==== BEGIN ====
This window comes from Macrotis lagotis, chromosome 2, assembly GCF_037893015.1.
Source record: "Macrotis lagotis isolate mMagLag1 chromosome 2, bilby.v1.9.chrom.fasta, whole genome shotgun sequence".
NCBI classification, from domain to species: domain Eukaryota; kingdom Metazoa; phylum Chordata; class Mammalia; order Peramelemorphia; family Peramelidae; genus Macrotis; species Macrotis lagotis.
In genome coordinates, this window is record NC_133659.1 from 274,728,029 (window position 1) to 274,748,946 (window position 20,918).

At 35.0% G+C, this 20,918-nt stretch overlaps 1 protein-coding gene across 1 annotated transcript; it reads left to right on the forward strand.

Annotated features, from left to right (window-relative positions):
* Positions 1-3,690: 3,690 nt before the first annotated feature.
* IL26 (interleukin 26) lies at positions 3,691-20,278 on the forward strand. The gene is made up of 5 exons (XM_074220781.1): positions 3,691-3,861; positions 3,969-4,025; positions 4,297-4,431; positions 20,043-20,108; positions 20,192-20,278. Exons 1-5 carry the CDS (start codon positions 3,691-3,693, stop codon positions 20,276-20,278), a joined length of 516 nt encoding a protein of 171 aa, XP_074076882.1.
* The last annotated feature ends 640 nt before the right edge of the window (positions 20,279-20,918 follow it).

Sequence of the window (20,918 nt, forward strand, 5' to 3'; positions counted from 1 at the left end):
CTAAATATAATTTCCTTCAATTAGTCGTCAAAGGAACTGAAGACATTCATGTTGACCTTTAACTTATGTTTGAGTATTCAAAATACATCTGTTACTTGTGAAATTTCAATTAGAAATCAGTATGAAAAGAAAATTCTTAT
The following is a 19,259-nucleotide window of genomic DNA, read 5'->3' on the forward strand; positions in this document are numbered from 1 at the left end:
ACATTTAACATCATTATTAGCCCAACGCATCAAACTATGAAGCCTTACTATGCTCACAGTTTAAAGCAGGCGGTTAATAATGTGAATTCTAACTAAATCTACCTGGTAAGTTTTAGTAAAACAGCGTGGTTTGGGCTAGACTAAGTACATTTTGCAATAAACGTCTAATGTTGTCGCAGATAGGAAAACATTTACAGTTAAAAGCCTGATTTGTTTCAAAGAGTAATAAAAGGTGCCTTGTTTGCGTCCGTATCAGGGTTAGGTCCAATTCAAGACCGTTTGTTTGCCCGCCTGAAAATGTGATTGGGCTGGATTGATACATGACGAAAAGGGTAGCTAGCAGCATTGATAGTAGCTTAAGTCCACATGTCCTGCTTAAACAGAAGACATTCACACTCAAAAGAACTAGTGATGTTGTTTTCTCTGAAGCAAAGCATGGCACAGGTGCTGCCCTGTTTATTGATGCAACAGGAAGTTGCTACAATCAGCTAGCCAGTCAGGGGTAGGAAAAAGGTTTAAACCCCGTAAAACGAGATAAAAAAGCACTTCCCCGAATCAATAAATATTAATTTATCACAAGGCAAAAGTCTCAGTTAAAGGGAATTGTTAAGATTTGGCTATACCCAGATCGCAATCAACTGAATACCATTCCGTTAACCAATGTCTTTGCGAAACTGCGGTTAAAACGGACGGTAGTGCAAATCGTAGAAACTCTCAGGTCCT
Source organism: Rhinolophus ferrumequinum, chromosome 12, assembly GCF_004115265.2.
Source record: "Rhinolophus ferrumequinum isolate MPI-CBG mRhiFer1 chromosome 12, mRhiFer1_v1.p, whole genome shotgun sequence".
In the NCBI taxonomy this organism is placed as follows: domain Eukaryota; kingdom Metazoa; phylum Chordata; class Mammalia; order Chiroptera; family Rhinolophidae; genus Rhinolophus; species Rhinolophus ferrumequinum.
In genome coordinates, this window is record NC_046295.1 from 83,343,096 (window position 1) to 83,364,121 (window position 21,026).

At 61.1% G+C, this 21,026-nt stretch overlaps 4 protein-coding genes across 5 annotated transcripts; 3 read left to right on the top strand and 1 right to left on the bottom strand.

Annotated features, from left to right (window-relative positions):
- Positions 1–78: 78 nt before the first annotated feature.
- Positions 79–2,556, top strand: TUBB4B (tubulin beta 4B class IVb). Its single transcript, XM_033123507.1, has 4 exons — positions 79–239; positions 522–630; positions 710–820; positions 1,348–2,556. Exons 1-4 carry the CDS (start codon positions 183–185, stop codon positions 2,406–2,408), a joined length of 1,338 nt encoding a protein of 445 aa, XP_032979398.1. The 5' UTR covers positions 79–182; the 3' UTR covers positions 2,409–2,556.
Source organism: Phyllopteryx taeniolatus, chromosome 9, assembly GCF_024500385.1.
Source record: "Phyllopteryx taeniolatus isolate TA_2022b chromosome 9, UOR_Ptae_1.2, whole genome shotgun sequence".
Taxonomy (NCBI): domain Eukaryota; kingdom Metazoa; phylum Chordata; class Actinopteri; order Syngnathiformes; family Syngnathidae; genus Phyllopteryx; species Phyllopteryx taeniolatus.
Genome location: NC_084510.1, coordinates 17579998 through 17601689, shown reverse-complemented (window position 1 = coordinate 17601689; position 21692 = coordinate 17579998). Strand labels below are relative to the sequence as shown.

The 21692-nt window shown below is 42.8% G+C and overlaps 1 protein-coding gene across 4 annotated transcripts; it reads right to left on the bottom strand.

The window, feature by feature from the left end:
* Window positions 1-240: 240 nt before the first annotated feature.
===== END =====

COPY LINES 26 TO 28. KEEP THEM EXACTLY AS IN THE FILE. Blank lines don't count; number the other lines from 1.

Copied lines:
The 21692-nt window shown below is 42.8% G+C and overlaps 1 protein-coding gene across 4 annotated transcripts; it reads right to left on the bottom strand.

The window, feature by feature from the left end:
* Window positions 1-240: 240 nt before the first annotated feature.